After Teen Shoots Cat With Arrow, PETA Offers Humane Education

Animal Rights Group Stresses Need to Teach Anti-Bullying and Compassion in the Classroom—for Whole Community's Sake

For Immediate Release:
March 22, 2017

Contact:
Megan Wiltsie 202-483-7382

Rexburg, Idaho – Following reports that a Rexburg teen shot a cat with an arrow—and only admitted to doing so after the cat’s family began going door to door—TeachKind, PETA’s humane-education division, sent letters this morning to Madison County schools urging them to implement humane education. The cat is expected to recover.

TeachKind—whose mottos read, in part, that “animals are not ours to abuse in any way”—has asked the district superintendent to ensure that kids know to report cruelty to animals when they see it and always take action when an animal is injured or in distress. The group has also offered the schools free “Bullies Are Just Cowards: Report Abuse When You See It!” posters and sent elementary schools its Share the World curriculum kits, which are appropriate for even the youngest learners.

“We’re facing a bullying epidemic, and if reports are true, this teen left a cat to suffer in agony with an arrow shot through his leg,” says PETA Senior Director of Youth Outreach and Campaigns Marta Holmberg. “PETA is urging schools to implement humane education and adopt an official policy against cruelty to animals that encourages kids to speak up when they see it.”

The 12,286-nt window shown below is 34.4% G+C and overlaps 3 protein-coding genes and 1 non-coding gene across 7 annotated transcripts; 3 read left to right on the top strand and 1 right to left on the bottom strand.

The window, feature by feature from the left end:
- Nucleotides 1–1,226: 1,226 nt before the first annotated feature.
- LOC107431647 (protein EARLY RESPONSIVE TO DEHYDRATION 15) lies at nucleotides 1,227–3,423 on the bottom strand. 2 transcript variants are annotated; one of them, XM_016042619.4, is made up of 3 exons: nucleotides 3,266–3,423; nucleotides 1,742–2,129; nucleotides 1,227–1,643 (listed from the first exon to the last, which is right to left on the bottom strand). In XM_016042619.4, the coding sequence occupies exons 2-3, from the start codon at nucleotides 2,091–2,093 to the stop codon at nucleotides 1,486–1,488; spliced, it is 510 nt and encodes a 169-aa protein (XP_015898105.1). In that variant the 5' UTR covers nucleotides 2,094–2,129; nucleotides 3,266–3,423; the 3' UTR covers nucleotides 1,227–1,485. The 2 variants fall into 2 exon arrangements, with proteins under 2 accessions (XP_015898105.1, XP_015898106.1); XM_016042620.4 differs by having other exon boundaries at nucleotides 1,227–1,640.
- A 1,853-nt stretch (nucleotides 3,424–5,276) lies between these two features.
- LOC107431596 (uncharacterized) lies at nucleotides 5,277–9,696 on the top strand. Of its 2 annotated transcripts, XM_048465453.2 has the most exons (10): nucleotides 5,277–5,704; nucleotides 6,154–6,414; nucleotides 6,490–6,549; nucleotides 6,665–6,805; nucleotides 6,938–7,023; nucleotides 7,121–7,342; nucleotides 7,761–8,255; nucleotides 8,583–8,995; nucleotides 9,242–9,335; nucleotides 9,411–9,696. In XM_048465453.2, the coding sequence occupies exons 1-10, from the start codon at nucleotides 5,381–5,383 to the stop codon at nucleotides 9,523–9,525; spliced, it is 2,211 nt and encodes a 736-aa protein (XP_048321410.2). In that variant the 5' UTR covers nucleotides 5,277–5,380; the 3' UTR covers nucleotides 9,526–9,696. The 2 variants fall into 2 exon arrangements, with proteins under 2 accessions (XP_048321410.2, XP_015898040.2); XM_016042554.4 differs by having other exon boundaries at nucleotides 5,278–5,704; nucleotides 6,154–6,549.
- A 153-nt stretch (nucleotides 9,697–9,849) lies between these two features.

TeachKind notes that according to leading mental-health professionals and law-enforcement agencies, perpetrators of violent acts against animals are often repeat offenders who pose a serious threat to the community at large. The group’s staff is available to send materials to schools, suggest lesson plans, and even host classroom presentations for students via Skype—all for free.

TeachKind’s letters are available upon request. For more information, please visit TeachKind.org.

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 Ingrid E. Newkirk

“Almost all of us grew up eating meat, wearing leather, and going to circuses and zoos. We never considered the impact of these actions on the animals involved. For whatever reason, you are now asking the question: Why should animals have rights?” READ MORE

— Ingrid E. Newkirk, PETA President and co-author of Animalkind